¼ cup cornstarch

one (1) 10 x 15 inch jelly-roll pan that has been buttered and lined with parchment paper and then buttered again

1. Set a rack in the middle of the oven and preheat to 400 degrees F.
2. Half-fill a medium saucepan with water and bring it to a boil over high heat. Lower the heat so the water is simmering.
3. Whisk the eggs, egg yolks, salt and sugar together in the bowl of a heavy-duty mixer. Place over the pan of simmering water and whisk gently until the mixture is just lukewarm, about 100 degrees if you have a thermometer (or test with your finger – it should be warm to the touch).
4. Attach the bowl to the mixer and, with the whisk attachment, whip on medium-high speed until the egg mixture is cooled (touch the outside of the bowl to tell) and tripled in volume. The egg foam will be thick and will form a slowly dissolving ribbon falling back onto the bowl of whipped eggs when the whisk is lifted.
5. While the eggs are whipping, stir together the flour and cornstarch.
6. Sift one-third of the flour mixture over the beaten eggs. Use a rubber spatula to fold in the flour mixture, making sure to scrape all the way to the bottom of the bowl on every pass through the batter to prevent the flour mixture from accumulating there and making lumps. Repeat with another third of the flour mixture and finally with the remainder.
7. Scrape the batter into the prepared pan and smooth the top.
8. Bake the genoise for about 10 to 12 minutes. Make sure the cake doesn’t overbake and become too dry or it will not roll properly.
9. While the cake is baking, begin making the buttercream.
10. Once the cake is done (a tester will come out clean and if you press the cake lightly it will spring back), remove it from the oven and let it cool on a rack.

Coffee or Chocolate Buttercream
4 large egg whites
1 cup sugar
24 tablespoons (3 sticks or 1-1/2 cups) unsalted butter, softened
2 tablespoons instant espresso powder (I used 3T cocoa powder thinned with vanilla)
2 tablespoons rum or brandy (I used butterscotch schnapps)
Strawberry jam for filling (if desired)

1. Whisk the egg whites and sugar together in the bowl of an electric mixer. Set the bowl over simmering water and whisk gently until the sugar is dissolved and the egg whites are hot.
2. Attach the bowl to the mixer and whip with the whisk on medium speed until cooled. Switch to the paddle and beat in the softened butter and continue beating until the buttercream is smooth. Dissolve the instant coffee in the liquor and beat into the buttercream.

Marzipan Mushrooms

8 ounces almond paste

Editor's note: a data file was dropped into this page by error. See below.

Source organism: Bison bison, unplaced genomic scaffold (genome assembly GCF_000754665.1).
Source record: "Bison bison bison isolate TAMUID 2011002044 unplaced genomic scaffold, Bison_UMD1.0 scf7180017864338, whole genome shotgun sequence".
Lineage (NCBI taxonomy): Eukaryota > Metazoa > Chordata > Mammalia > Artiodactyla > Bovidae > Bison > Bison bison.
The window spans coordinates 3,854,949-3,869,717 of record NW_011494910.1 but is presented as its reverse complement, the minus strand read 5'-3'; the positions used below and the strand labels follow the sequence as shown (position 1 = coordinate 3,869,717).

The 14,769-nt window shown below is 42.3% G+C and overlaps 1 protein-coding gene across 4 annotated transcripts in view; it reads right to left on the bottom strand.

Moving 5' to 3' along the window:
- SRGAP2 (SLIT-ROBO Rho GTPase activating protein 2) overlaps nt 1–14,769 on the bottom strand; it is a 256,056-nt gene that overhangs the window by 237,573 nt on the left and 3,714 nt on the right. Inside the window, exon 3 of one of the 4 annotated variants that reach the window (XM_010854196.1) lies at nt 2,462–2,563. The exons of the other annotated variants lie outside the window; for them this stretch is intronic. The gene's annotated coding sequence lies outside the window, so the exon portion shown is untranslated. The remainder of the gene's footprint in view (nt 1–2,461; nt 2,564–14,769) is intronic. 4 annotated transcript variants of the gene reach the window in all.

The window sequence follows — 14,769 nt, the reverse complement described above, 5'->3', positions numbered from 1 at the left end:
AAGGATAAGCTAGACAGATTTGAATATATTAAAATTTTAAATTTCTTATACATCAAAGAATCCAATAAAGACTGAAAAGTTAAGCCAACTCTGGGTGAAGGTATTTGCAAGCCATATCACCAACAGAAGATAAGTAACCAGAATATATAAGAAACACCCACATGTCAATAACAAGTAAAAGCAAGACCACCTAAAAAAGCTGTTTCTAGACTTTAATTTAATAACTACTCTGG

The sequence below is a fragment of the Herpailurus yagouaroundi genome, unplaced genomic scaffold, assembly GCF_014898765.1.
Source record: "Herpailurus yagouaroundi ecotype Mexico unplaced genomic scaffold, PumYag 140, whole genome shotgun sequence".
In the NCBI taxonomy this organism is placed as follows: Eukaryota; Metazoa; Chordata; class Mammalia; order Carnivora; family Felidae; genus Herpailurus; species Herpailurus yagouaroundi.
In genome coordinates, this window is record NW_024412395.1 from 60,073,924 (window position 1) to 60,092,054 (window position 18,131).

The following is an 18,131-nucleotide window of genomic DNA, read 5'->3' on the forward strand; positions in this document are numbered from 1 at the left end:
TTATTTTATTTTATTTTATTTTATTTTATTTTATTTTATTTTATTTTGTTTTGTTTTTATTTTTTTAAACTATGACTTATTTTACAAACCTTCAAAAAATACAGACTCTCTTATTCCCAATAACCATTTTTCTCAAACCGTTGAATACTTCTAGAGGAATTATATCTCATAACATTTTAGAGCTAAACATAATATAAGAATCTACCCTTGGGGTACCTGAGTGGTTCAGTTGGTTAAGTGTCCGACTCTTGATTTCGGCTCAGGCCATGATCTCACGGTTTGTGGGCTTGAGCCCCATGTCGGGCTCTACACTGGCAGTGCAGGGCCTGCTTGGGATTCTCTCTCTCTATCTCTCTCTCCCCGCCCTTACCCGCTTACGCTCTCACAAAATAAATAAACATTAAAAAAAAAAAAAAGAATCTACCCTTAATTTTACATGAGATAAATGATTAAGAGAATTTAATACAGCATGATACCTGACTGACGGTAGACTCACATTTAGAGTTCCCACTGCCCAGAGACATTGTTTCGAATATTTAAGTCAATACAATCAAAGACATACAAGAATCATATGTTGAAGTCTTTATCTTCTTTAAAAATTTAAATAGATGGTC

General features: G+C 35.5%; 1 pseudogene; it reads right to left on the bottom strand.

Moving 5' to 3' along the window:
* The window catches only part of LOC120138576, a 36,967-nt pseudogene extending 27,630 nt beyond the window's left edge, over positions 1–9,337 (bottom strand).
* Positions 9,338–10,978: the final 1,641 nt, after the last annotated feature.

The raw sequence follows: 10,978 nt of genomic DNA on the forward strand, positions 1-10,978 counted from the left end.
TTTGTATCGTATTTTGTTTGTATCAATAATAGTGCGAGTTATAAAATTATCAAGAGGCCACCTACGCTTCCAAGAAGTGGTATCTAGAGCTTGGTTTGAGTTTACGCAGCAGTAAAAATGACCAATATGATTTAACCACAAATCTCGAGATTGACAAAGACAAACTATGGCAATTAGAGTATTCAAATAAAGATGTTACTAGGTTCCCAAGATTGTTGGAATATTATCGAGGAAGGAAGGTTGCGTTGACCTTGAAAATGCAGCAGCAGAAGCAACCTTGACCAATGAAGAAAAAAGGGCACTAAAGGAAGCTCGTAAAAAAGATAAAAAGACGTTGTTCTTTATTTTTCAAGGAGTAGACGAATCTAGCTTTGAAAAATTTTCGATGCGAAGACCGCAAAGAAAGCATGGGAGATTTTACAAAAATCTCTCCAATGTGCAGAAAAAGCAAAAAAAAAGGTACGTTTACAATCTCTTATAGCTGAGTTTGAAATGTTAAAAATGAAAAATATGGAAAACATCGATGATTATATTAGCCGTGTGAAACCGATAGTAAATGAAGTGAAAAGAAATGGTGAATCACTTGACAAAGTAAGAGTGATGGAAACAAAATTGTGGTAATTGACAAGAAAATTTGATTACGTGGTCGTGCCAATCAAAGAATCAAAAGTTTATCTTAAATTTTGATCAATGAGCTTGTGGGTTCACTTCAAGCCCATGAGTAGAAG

2 cups icing sugar
3 to 5 tablespoons light corn syrup
Cocoa powder

1.To make the marzipan combine the almond paste and 1 cup of the icing sugar in the bowl of an electric mixer and beat with the paddle attachment on low speed until sugar is almost absorbed.
2.Add the remaining 1 cup of sugar and mix until the mixture resembles fine crumbs.
3.Add half the corn syrup, then continue mixing until a bit of the marzipan holds together when squeezed, adding additional corn syrup a little at a time, as necessary: the marzipan in the bowl will still appear crumbly.
4.Transfer the marzipan to a work surface and knead until smooth.
5.Roll one-third of the marzipan into a 6 inches long cylinder and cut into 1-inch lengths.
6.Roll half the lengths into balls. Press the remaining cylindrical lengths (stems) into the balls (caps) to make mushrooms.
7.Smudge with cocoa powder.

Assemble the Yule Log:

1. Run a sharp knife around the edges of the genoise to loosen it from the pan.
2. Turn the genoise layer over (unmolding it from the sheet pan onto a flat surface) and peel away the paper.
3. Carefully invert your genoise onto a fresh piece of parchment paper.
4. Spread with half the coffee buttercream (or whatever filling you’re using)– I used strawberry jam and chocolate buttercream.
5. Use the parchment paper to help you roll the cake into a tight cylinder.
6. Transfer back to the baking sheet and refrigerate for several hours.
7. Unwrap the cake. Trim the ends on the diagonal, starting the cuts about 2 inches away from each end.
8. Position the larger cut piece on each log about 2/3 across the top.
9. Cover the log with the reserved buttercream, making sure to curve around the protruding stump.
10. Streak the buttercream with a fork or decorating comb to resemble bark.
11. Transfer the log to a platter and decorate with your mushrooms and whatever other decorations you’ve chosen.

Adapted from Perfect Cakes by Nick Malgieri and The Williams-Sonoma Collection: Dessert

DB Logo

14 Comments

Filed under cake, cheese, chocolate, daring bakers, dessert, holiday, vegetarian